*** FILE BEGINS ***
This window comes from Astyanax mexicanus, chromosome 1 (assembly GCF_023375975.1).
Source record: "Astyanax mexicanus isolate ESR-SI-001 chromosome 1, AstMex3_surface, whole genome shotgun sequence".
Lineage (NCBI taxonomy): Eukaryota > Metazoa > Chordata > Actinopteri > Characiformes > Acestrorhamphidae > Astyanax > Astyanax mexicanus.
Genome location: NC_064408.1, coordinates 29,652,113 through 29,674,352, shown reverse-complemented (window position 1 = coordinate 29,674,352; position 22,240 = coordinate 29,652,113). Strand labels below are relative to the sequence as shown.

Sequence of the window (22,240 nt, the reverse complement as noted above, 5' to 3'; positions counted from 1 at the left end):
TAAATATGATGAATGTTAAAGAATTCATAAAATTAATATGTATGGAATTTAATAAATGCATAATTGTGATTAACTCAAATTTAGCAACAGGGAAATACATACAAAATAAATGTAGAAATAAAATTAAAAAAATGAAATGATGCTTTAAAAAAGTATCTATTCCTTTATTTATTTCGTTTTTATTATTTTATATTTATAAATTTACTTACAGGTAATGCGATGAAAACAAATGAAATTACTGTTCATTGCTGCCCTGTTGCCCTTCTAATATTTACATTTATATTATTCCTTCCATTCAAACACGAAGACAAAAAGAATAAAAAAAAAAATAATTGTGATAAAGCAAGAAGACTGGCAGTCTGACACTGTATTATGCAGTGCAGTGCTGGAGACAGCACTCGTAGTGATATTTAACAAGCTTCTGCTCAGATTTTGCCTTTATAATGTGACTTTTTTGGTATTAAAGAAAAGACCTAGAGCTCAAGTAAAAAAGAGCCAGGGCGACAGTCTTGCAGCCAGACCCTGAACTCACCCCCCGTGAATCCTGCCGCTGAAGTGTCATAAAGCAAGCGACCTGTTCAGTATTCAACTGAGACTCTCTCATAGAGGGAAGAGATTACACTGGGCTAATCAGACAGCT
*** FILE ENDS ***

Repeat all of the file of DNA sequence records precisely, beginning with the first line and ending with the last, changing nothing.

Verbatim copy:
This window comes from Astyanax mexicanus, chromosome 1 (assembly GCF_023375975.1).
Source record: "Astyanax mexicanus isolate ESR-SI-001 chromosome 1, AstMex3_surface, whole genome shotgun sequence".
Lineage (NCBI taxonomy): Eukaryota > Metazoa > Chordata > Actinopteri > Characiformes > Acestrorhamphidae > Astyanax > Astyanax mexicanus.
Genome location: NC_064408.1, coordinates 29,652,113 through 29,674,352, shown reverse-complemented (window position 1 = coordinate 29,674,352; position 22,240 = coordinate 29,652,113). Strand labels below are relative to the sequence as shown.

Sequence of the window (22,240 nt, the reverse complement as noted above, 5' to 3'; positions counted from 1 at the left end):
TAAATATGATGAATGTTAAAGAATTCATAAAATTAATATGTATGGAATTTAATAAATGCATAATTGTGATTAACTCAAATTTAGCAACAGGGAAATACATACAAAATAAATGTAGAAATAAAATTAAAAAAATGAAATGATGCTTTAAAAAAGTATCTATTCCTTTATTTATTTCGTTTTTATTATTTTATATTTATAAATTTACTTACAGGTAATGCGATGAAAACAAATGAAATTACTGTTCATTGCTGCCCTGTTGCCCTTCTAATATTTACATTTATATTATTCCTTCCATTCAAACACGAAGACAAAAAGAATAAAAAAAAAAATAATTGTGATAAAGCAAGAAGACTGGCAGTCTGACACTGTATTATGCAGTGCAGTGCTGGAGACAGCACTCGTAGTGATATTTAACAAGCTTCTGCTCAGATTTTGCCTTTATAATGTGACTTTTTTGGTATTAAAGAAAAGACCTAGAGCTCAAGTAAAAAAGAGCCAGGGCGACAGTCTTGCAGCCAGACCCTGAACTCACCCCCCGTGAATCCTGCCGCTGAAGTGTCATAAAGCAAGCGACCTGTTCAGTATTCAACTGAGACTCTCTCATAGAGGGAAGAGATTACACTGGGCTAATCAGACAGCT